Demand for contingent workers is growing, with freelance numbers rising to meet demand. Recent data from the Association of Professional Staffing Companies (APSCo) showed that UK employers are increasingly turning to contractors to fill roles. In March 2022, contract vacancies shot up 24% compared to 2021, while in April, there was a 13% year-over-year increase. This is a truly global trend; according to Upwork’s 2021 Freelance Forward Survey, 36% of workers in the US are freelance, contributing a staggering $1.3 trillion to the economy.
This means you can’t afford to stand still on your flexible workforce strategy. In my last post, I explored the ways contingent workers are helping organizations meet the challenges of employee churn. This time, we’ll spotlight contingent worker engagement to demonstrate how you can win the most sought-after skills ahead of the competition and boost value from contingent engagements.
Build your contingent brand. Employee branding for contingent workers often gets overlooked. If you’re trying to increase your access to high-quality independent talent and take a step closer to total talent management, it’s vital that you don’t ignore this. This doesn’t mean simply putting your perm branding and employee value proposition in front of a contingent audience. How do contingent workers engage with your brand? What do they want from a flexible role? What do you offer that your competitors don’t? How can you attract more diverse workers?
“With the rise in the number of people who want to be a contingent worker, employers must consider this increasingly valuable talent pool as part of their strategic workforce plan,” said Kirsten Tolfree-Dart, contingent worker program manager for Kantar. “We are constantly evaluating our brand positioning through the lens of contingent workers to gauge if we are an attractive employment destination. Additionally, our contingent employees are a great resource to provide insight on what is working.”
Of course, this most all be done mindfully without muddying the waters of worker classification. But it’s no longer enough to cross your fingers and hope the best flexible workers look your way.
Bring HR, talent acquisition and procurement to the table. In the recent KellyOCG Global Workforce Report, Re:work, 46% of Vanguards — the most successful organizations surveyed for profitability and customer satisfaction — said that contingent talent is perceived as equally important as permanent talent, while 51% said that their procurement team works with talent providers to improve workforce agility and employee experience. At CWS Europe this year, the number of HR and TA professionals on the attendee list was higher than ever. This cross-functional approach is vital to developing a strong and well-rounded model for contingent engagement. It takes a full spectrum of staffing, hiring and people skills to develop a successful contingent talent engagement strategy.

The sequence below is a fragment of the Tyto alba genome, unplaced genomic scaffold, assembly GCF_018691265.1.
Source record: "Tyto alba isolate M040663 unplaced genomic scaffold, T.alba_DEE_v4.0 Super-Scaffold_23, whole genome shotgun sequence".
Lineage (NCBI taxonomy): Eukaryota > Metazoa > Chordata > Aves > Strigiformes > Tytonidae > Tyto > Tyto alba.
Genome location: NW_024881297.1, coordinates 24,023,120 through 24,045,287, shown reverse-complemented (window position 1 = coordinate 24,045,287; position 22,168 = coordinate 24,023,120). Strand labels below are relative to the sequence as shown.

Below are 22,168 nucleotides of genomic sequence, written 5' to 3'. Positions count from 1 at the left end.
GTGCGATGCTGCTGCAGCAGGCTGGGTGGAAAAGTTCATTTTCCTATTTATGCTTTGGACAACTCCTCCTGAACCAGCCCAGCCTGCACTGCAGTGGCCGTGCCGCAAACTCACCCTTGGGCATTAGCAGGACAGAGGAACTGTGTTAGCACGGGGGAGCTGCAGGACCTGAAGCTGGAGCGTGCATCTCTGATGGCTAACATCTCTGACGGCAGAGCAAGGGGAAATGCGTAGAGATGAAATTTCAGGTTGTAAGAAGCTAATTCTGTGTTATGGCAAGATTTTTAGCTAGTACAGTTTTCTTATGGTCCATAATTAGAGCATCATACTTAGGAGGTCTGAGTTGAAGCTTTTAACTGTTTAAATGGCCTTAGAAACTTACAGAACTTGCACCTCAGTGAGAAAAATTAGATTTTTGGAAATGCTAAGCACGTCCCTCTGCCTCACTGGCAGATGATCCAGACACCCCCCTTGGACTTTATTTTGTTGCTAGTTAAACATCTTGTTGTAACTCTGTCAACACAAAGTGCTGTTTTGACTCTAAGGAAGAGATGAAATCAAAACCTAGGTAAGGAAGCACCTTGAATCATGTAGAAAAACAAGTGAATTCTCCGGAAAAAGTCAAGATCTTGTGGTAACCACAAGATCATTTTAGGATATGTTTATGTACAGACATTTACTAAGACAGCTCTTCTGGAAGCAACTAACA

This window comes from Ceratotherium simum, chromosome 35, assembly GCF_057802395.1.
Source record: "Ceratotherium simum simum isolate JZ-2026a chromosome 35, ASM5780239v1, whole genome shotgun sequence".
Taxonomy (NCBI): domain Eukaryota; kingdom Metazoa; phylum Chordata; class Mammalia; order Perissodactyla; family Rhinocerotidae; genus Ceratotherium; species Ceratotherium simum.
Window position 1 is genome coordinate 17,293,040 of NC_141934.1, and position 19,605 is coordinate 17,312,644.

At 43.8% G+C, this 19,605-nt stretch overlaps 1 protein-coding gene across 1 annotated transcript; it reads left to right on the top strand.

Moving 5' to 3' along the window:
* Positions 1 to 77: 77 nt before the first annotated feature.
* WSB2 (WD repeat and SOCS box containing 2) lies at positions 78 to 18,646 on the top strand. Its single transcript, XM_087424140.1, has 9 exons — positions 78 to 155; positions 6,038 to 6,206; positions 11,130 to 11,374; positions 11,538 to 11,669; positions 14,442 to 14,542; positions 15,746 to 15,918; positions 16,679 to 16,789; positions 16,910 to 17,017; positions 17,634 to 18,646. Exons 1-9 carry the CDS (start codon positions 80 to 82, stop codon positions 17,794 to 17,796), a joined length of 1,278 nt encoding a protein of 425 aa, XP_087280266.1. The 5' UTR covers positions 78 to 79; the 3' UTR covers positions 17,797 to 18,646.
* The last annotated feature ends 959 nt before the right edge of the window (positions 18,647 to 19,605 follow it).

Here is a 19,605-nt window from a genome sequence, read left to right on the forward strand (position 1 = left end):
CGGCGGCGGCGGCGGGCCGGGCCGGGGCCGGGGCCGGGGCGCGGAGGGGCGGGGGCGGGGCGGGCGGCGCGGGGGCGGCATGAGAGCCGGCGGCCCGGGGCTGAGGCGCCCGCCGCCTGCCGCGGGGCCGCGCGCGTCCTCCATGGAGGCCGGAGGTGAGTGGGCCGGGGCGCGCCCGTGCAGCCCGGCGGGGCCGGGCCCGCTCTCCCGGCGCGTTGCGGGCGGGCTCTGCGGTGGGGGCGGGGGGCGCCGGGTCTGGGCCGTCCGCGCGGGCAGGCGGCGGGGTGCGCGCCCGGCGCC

Educate hiring managers on contingent engagement. Some hiring managers are worried about overseeing contingent workers because of worker classification issues. But a completely hands-off approach can mean your business doesn’t get everything it needs from an engagement. It’s important to educate managers on local labor laws and internal guidelines to clearly explain the ways they can (and can’t) engage contingent workers to maximize access to skills and expertise while shaping positive outcomes for internal employees. This could include setting clear goals and project milestones to shape the work being done, monitoring progress effectively and providing a positive experience and access to appropriate benefits that might encourage a skilled contingent worker to put you at the top of their list for future assignments.
Contingent worker engagement can be a tricky balancing act, but the need for flexible talent is growing so fast that it’s a challenge you can’t ignore. How is your contingent strategy helping to support and accelerate your business objectives?